The game is mostly a solitaire on your board – but there is a fair amount of indirect interaction on the hiking board.  As you can see what your next choices are AS WELL AS the future rows of all your opponents, you have a chance if you want to plan ahead a bit.  You can try to deny an opponent of a particularly good piece for their board if it is equal amongst your choices.

The bulk of the game is trying to get meadow pieces that work well to fill in your columns; with the smaller remainders being filled in with rocks as you get them.  There is a bit of an art in getting the holes to line up to generate the rocks. As the burrows printed on the board are never adjacent, you have to figure out where to make your initial matching hole/burrows so that you can cover with marmots to generate the rocks.  A pleasing little puzzle within the game.

Spring Meadow has a lot of interesting timing issues.   First is the management of the tiles on the board. I always look to see which tiles are at the intersection of my row on one axis and my column on the other – the tile at those intersections are guaranteed to be mine at some point.  I often try to plan my board by grabbing other pieces first and then coming back to the ones I know that no one can take from me. Even if a scoring round happens, you’ll never lose the ability to grab those tiles as non-chosen spaces are never refilled.

Also, the game is won by the player who first wins two scoring rounds. It doesn’t matter when you win them, you just have to the be the first to two.  There are definitely times when I specifically leave a small gap behind (say 2 or 3 spaces) and wait until later in the game to fill it in with a rock. I’ll just keep building off trying to fill in the other lines as they come along; and yes, this means that I’ll likely have a very non-competitive score for one or two scoring rounds.  But sometimes, you’re better off sandbagging like this because your score can easily jump up with the simple filling in of the hole.

The “cost” of winning – having to fill in all your burrows with marmots – can be quite damaging to your pacing as you lose all of your burrows to generate rocks from AND you also cannot cover up any burrows on the board now until you make a match first.  I have yet to see someone win by taking the fourth and fifth scoring rounds as the slowdown from the burrow filling makes it hard to continue filling in rows for the final score.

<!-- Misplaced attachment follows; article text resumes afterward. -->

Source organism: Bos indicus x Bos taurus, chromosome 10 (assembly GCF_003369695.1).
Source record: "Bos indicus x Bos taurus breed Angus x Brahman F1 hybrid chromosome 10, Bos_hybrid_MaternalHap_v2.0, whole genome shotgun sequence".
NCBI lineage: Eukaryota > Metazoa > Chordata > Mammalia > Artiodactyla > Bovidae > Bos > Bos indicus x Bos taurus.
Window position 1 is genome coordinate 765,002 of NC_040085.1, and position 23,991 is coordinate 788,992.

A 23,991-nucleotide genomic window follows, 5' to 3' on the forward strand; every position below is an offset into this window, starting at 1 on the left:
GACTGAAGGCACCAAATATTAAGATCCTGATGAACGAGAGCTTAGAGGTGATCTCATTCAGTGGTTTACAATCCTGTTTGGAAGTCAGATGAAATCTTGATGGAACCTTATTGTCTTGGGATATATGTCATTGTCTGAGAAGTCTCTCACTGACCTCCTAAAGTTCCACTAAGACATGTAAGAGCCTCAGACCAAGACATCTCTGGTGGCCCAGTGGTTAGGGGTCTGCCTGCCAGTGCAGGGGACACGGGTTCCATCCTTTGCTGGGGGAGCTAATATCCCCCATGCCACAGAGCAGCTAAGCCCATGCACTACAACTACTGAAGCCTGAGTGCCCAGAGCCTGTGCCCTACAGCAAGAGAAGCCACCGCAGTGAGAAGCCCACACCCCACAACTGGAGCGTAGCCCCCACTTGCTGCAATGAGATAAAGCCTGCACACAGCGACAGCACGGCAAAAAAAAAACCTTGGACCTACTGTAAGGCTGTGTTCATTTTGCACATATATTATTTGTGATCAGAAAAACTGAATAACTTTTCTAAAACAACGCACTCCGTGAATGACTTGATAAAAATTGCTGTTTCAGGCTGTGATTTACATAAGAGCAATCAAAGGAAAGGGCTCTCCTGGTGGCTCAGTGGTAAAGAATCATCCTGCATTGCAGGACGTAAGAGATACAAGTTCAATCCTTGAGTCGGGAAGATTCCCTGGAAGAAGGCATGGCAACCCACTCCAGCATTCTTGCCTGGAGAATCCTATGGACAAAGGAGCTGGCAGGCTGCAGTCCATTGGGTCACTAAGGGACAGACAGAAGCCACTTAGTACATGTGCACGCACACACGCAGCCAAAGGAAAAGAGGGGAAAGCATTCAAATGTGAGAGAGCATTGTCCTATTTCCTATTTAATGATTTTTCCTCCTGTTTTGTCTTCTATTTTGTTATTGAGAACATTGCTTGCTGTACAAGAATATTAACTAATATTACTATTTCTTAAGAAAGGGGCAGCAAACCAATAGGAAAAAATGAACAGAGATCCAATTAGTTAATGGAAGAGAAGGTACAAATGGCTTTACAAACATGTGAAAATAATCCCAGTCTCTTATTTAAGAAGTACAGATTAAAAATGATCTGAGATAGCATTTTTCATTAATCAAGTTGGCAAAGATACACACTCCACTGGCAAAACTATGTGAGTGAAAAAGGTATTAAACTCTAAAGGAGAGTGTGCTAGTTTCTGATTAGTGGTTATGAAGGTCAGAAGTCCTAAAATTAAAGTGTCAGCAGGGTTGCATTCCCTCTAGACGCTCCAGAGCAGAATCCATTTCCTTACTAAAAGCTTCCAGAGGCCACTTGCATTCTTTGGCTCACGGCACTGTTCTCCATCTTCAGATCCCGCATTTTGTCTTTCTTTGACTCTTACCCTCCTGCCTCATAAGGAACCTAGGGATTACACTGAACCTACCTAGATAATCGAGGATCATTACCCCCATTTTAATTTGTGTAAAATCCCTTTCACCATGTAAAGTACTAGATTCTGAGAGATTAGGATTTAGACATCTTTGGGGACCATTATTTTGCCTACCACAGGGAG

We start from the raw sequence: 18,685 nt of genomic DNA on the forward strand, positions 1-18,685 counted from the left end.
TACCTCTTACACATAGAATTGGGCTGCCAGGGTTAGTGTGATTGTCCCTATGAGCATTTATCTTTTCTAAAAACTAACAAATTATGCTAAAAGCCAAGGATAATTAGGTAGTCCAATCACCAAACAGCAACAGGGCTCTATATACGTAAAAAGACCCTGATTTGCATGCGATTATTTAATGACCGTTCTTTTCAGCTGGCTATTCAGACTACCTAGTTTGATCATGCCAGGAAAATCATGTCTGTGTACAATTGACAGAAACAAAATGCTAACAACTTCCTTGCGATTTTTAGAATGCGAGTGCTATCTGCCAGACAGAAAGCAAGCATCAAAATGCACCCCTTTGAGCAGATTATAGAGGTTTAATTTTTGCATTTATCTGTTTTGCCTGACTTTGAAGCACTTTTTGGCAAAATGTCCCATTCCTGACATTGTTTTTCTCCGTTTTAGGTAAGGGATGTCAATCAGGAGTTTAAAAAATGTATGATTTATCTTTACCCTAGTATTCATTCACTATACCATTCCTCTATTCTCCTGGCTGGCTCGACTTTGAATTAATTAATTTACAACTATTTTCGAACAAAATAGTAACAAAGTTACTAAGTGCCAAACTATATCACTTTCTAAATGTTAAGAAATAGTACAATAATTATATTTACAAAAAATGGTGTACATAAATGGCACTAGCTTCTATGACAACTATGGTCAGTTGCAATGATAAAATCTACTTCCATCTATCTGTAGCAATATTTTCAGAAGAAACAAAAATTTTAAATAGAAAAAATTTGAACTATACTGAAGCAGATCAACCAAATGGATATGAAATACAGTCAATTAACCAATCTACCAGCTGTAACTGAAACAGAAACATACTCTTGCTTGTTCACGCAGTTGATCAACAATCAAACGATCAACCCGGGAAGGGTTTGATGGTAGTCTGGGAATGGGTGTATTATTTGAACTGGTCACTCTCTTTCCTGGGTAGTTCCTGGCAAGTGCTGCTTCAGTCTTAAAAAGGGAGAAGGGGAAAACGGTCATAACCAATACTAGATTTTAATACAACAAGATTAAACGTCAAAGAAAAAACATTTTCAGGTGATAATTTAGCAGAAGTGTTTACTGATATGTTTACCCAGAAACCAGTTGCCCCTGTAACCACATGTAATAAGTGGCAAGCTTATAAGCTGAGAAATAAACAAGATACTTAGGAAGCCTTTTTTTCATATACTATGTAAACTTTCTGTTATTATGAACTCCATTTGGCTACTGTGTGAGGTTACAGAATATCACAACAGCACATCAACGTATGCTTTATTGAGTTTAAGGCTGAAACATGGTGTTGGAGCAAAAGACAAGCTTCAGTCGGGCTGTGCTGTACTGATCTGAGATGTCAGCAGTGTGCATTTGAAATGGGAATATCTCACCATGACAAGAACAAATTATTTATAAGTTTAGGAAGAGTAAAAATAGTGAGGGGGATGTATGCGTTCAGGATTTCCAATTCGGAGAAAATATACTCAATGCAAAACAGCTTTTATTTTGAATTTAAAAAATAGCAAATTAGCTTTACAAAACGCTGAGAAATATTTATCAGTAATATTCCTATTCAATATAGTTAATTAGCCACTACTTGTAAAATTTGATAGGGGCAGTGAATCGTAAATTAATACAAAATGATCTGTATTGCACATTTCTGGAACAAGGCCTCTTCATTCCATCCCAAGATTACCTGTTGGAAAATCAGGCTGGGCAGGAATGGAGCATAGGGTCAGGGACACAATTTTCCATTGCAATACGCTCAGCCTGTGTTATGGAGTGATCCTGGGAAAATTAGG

For me, this is a great combination of puzzle solving with the tile laying/polyomino fitting and a little bit of tactical strategy in the indirect interplay on the board.  The rules can be taught in under 5 minutes, and generally the whole game can be played in 15 or 20 minutes. It also works quite well with 3 in the one time that I played that way.  Of the three Rosenberg tile layers, this one is the only one which is a sure keeper, though for now, they all stay on my shelves because I like having the set of them next to each other.

Thoughts from other Opinionated Gamers

Dan Blum (1 play): I also like this the best of the trilogy, although having played this and Indian Summer only once each that’s a fairly tentative opinion. (I definitely prefer both to Cottage Garden.) I appreciate the relative simplicity of this compared to Indian Summer, which has a lot of rules for what is at heart a straightforward tile-placement game. However, those rules would no doubt be simple enough with a few more plays, in which case it’s possible that Indian Summer would provide a richer experience than Spring Meadow. In any case I certainly enjoyed Spring Meadow and would like to play it again.

Lorna: Spring Meadow is my favorite out of the three, it has marmots! I didn’t like Indian Summer as much because I dislike the steal mechanism.

Tery:  I don’t really like Cottage Garden, so I didn’t have high expectations for this one, and boy was I wrong – I loved it.  The puzzle aspect here is so much more interesting to me; do you build up quickly and try to fill in with rocks, or do you move more slowly and wait for the perfect piece that lets you complete a row and maximize your burrow groupings.  I was a bit worried when one player ran out to an early lead, but the balancing of covering your burrows once you score makes it possible for other players to catch up a bit. I look forward to many more plays of this game.


Ratings from the Opinionated Gamers

  • I love it! Dale Y, Tery
  • I like it. Dan Blum, Lorna
  • Neutral.
  • Not for me…


About Dale Yu

Dale Yu is the Editor of the Opinionated Gamers. He can occasionally be found working as a volunteer administrator for BoardGameGeek, and he previously wrote for BoardGame News.
This entry was posted in Essen 2018, Reviews. Bookmark the permalink.

2 Responses to Dale Yu: Review of Spring Meadow

  1. Oliver Kinne says:

    Thank you for the review. The game looks like so much fun and I reckon could be a new favourite for me and my wife. I’ll have to see if I can buy it maybe for Christmas. The small amount of player interaction in the game should work for us perfectly.

  2. Pingback: Report from the Field – Lobster Trap XXI | The Opinionated Gamers